Building Up Data and Pressure

The question of reliability of data gathered by citizens – compared to that from central statistics bureaus – is often raised. “In my view, there’s no more reliable data than that coming from someone’s own lived experience,” said Mpepo. “We’re talking about people. They are the ones who have lived experience of no access to water, of no doctors when needed, of delivering without a skilled birth attendant and having lost their babies. When they tell their stories, especially over vast period and space, that picture is powerful, and I think it’s reliable.”

Moving from individual experiences to usable data is a challenge. World Vision is working to gather citizens’ responses to audits and scorecards into a ‘Citizen Voice and Action’ database, which will enable community members and other actors to access, aggregate and draw on the records to generate reports and make policy recommendations.

In the meantime, social media and digital platforms are an increasingly useful way to rate services, share experiences and highlight gaps in provision. “With time, all communities will have access to mobile phones or some sort of technology,” said Mpepo. “So a lot is happening and the time is right to explore further.”

“If you empower young people with the tools, skills, knowledge and networks, they will be able to hold decision-makers to account,” said Miriam Freudenberg, Advocacy and Networks Coordinator at Restless Development, the youth-led development agency. 

 

 

In Astghik’s case, the local municipality in Kanaker-Zeytun agreed to communicate their progress on rubbish-clearing via their Facebook page – which their young partners are closely monitoring.

“Young people often have the solutions at their fingertips – with social media, they work together, they are out and about, they are well placed to monitor implementation and to gather data,” said Freudenberg.

Another project which uses digital technology to drive change is HarassMap in Egypt. Using mapping software, volunteers crowd-source information on sexual harassment across the country, raising awareness and enabling targeted responses.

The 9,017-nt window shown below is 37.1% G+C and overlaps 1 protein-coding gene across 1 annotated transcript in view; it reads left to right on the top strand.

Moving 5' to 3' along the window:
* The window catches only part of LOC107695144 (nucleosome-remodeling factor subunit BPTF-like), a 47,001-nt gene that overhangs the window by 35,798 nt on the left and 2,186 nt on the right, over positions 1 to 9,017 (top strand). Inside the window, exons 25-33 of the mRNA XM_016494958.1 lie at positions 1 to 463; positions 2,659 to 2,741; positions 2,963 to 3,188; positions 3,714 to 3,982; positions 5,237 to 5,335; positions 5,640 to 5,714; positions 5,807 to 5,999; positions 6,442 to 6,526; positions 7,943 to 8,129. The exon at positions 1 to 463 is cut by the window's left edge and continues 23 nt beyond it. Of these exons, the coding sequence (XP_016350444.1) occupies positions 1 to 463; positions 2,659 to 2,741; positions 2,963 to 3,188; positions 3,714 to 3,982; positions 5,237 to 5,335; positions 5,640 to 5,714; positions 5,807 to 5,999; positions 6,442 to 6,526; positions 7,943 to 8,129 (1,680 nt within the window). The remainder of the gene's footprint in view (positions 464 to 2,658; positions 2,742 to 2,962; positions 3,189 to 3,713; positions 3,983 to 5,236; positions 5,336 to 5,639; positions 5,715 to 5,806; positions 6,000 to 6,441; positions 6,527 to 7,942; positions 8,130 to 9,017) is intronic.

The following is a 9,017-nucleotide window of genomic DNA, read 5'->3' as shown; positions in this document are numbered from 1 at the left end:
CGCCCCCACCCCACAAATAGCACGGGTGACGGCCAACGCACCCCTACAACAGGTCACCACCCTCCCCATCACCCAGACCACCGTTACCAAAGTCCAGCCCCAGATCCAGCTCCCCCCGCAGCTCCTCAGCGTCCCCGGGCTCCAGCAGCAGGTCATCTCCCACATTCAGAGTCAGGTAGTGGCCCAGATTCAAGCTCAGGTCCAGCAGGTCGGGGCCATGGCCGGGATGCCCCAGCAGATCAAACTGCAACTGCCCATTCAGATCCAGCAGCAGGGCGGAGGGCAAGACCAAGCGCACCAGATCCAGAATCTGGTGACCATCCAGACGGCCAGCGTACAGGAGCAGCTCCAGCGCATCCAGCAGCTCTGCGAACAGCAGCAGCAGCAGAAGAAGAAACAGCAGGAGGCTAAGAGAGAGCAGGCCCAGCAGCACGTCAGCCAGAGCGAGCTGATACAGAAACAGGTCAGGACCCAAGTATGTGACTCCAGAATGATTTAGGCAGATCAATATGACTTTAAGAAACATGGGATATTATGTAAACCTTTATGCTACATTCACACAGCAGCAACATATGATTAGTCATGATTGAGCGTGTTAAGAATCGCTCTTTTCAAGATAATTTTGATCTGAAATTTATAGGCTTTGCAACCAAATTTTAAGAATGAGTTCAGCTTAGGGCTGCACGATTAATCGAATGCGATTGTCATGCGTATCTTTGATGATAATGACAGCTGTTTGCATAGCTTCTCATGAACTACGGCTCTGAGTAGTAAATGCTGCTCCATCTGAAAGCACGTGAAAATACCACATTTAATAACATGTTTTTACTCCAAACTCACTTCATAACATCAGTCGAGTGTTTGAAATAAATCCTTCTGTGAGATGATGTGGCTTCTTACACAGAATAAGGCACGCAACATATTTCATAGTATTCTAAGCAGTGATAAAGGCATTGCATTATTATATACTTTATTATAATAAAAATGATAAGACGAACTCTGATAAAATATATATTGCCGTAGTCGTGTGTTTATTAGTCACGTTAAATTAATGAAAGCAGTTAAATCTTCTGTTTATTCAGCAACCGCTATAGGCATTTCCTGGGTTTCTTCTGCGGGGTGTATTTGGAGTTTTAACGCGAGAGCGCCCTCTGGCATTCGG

“Volunteers who witness sexual harassment can report it either through the app, by calling a number or on the website,” said Freudenberg. “Then it pops up on an interactive map of Egypt showing hotspots and what happened. And volunteers get this info, zoom in, get a print out, and go to exactly that corner, bus stop, school, university or café where sexual harassment is happening, and talk to the owners, people who participate in street life in that area, and convince them to take a stand against sexual harassment.”

“They convince people sexual harassment is a problem, that the victim should not to be blamed but the perpetrator, and they aim to introduce consequences for such behavior, and create safe areas, safe schools and universities which are explicitly taking a stand and have policies in place against sexual harassment,” said Freudenberg.

Examples like these demonstrate the power of citizen engagement across the SDGs from gender equality to sustainable cities, and show how highlighting a seemingly local problem can end up solving a national issue.

“Citizens have a critical role to play in monitoring the SDGs,” said Mpepo. “To ensure no one is left behind, margnialsed groups, including children and young people, should be involved. After all, it is them that will live out the promises made in 2015. They’ll be able to tell you whether those promises are reflected in their localities.”

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Further Reading

Voices & Views:

Grassroots to Global: Seven Steps to Citizen Driven Accountability for the Sustainable Development Goals

This collaborative piece was drafted by the capacity4dev.eu Coordination Team.

DISCLAIMER: This information is provided in the interests of knowledge sharing and capacity development and should not be interpreted as the official view of the European Commission, or any other organisation.